The tidal locking effect is also experienced by the larger body A, but at a slower rate because B's gravitational effect is weaker due to B's smaller size. For example, the Earth's rotation is gradually slowing down because of the Moon, by an amount that becomes noticeable over geological time in some fossils.[1] For bodies of similar size the effect may be of comparable size for both, and both may become tidally locked to each other. The dwarf planet Pluto and its satellite Charon are good examples of this—Charon is only visible from one hemisphere of Pluto and vice versa.
Finally, in some cases where the orbit is eccentric and the tidal effect is relatively weak, the smaller body may end up in an orbital resonance, rather than tidally locked. Here the ratio of rotation period to orbital period is some well-defined fraction different from 1:1. A well known case is the rotation of Mercury—locked to its orbit around the Sun in a 3:2 resonance.As can be seen, even knowing the size and density of the satellite leaves many parameters that must be estimated (especially w, Q, and ), so that any calculated locking times obtained are expected to be inaccurate, to even factors of ten. Further, during the tidal locking phase the orbital radius a may have been significantly different from that observed nowadays due to subsequent tidal acceleration, and the locking time is extremely sensitive to this value.
Since the uncertainty is so high, the above formulas can be simplified to give a somewhat less cumbersome one. By assuming that the satellite is spherical, , Q = 100, and it is sensible to guess one revolution every 12 hours in the initial non-locked state (most asteroids have rotational periods between about 2 hours and about 2 days)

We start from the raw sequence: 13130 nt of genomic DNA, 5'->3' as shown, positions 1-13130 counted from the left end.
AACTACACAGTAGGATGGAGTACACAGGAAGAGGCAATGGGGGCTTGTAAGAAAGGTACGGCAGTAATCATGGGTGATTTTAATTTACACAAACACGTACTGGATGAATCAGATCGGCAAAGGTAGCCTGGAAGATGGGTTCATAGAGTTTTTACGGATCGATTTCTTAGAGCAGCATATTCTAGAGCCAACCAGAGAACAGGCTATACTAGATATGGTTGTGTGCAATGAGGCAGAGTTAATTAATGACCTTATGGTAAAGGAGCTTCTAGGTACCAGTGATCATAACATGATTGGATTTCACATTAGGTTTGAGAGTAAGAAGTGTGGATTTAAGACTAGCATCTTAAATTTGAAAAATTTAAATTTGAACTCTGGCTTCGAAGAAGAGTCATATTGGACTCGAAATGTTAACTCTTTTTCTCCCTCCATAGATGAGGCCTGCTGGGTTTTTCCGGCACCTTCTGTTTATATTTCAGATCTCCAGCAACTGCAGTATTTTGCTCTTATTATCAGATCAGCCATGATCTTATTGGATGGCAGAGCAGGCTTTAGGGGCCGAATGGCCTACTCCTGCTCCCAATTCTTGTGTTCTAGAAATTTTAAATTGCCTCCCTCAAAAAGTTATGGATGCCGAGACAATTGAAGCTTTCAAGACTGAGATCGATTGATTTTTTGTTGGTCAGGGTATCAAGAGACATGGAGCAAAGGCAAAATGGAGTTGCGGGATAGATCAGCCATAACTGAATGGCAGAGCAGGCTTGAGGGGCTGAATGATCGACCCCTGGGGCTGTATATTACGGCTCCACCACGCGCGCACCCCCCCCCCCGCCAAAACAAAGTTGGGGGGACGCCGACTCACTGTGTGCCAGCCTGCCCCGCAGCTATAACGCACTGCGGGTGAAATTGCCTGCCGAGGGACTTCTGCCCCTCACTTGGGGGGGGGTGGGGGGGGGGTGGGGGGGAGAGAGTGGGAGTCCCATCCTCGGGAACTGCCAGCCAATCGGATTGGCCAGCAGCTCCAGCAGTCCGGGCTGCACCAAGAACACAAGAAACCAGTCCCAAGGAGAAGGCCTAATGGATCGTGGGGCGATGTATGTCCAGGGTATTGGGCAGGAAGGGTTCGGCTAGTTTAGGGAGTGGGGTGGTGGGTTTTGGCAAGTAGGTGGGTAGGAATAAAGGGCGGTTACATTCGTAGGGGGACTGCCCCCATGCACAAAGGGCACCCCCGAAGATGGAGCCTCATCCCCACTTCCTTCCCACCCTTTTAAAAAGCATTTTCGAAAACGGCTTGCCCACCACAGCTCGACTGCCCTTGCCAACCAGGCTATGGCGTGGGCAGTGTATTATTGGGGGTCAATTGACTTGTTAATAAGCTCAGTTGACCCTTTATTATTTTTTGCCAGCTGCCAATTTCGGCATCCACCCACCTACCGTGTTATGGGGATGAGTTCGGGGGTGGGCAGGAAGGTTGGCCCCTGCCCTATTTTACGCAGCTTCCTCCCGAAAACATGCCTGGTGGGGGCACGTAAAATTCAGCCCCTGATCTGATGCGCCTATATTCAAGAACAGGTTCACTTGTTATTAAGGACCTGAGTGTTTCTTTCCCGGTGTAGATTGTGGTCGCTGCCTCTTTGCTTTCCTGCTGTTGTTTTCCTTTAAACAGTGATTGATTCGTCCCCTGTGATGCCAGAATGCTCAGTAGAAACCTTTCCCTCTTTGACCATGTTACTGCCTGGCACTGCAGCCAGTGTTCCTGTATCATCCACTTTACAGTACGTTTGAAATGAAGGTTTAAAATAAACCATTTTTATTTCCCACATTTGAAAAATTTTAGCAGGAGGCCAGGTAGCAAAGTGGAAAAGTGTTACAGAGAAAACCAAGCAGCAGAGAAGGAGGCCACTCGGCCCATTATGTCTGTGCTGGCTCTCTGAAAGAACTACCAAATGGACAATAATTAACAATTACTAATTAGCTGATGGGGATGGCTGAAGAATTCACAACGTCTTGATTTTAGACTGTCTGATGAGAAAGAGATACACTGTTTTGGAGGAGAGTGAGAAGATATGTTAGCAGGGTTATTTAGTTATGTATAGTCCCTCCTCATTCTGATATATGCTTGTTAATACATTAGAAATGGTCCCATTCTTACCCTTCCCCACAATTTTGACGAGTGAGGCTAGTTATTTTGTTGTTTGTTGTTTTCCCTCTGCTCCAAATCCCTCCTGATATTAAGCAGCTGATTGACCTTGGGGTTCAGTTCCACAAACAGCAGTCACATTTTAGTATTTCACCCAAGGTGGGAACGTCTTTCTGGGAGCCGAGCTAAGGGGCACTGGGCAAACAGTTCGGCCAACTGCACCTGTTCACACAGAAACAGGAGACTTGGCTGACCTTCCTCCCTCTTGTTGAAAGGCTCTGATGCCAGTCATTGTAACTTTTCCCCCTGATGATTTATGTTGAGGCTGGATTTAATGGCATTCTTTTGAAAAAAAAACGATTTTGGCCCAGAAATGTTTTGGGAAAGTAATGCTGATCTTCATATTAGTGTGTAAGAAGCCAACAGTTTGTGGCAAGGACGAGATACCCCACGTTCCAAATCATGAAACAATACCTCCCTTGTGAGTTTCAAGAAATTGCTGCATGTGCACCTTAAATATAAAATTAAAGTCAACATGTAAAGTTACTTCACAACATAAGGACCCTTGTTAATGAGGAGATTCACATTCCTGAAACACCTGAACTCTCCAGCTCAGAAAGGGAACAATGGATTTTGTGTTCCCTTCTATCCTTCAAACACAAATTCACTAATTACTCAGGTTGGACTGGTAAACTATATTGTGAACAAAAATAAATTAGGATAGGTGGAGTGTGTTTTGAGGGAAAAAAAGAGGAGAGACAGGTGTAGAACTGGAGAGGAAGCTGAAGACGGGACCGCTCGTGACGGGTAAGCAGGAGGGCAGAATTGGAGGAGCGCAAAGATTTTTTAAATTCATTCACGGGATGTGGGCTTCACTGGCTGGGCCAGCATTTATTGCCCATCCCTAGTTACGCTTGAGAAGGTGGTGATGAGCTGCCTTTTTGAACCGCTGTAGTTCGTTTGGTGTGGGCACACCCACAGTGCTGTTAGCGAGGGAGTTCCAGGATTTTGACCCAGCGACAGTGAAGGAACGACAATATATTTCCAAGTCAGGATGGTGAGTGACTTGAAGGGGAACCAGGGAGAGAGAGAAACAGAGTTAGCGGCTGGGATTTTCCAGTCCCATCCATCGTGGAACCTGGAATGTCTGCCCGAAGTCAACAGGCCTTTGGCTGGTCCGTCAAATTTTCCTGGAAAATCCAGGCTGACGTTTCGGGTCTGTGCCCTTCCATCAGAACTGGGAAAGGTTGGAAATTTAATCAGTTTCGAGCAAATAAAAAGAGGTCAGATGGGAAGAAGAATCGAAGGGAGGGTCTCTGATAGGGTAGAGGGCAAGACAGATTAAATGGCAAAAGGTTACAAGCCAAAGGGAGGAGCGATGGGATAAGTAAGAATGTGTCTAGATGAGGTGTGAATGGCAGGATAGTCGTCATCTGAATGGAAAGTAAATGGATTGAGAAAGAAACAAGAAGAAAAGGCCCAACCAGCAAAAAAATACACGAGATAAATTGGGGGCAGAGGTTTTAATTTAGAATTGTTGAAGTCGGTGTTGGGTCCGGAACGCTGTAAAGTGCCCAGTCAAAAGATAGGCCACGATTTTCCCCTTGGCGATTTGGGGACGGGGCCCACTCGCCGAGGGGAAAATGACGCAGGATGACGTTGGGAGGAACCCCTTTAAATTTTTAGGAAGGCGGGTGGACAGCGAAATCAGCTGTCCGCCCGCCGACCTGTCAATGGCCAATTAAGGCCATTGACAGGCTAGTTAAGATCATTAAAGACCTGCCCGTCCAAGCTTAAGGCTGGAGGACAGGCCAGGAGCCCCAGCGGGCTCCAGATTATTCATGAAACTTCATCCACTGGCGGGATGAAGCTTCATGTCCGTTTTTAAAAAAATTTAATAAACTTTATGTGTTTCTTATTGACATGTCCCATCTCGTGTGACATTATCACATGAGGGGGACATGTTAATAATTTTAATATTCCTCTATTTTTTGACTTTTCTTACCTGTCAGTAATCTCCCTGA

with masses in kg, distances in meters, and μ in Nm−2. μ can be roughly taken as 3×1010 Nm−2 for rocky objects and 4×109 Nm−2 for icy ones.
Note the extremely strong dependence on orbital radius a.
For the locking of a primary body to its moon as in the case of Pluto, satellite and primary body parameters can be interchanged.
One conclusion is that other things being equal (such as Q and μ), a large moon will lock faster than a smaller moon at the same orbital radius from the planet because grows as the cube of the satellite radius,.[contradictory] A possible example of this is in the Saturn system, where Hyperion is not tidally locked, while the larger Iapetus, which orbits at a greater distance, is. However, this is not clear cut because Hyperion also experiences strong driving from the nearby Titan, which forces its rotation to be chaotic.
The above formulae for the timescale of locking may be off by orders of magnitude, because they ignore the frequency dependence of .
If we're around long enough, and the sun lasts long enough, eventually Earth will be locked to a moon that's moved further away. Then you might have to travel just to see the moon
won't we see it on the Mars commute?
in fact that's where i'm intending to pull over and pee
(not b/c i need to b/c of the waste recycling suit, just so i can see how far i can pee in 1/6th gravity)
Talk about shrinkage.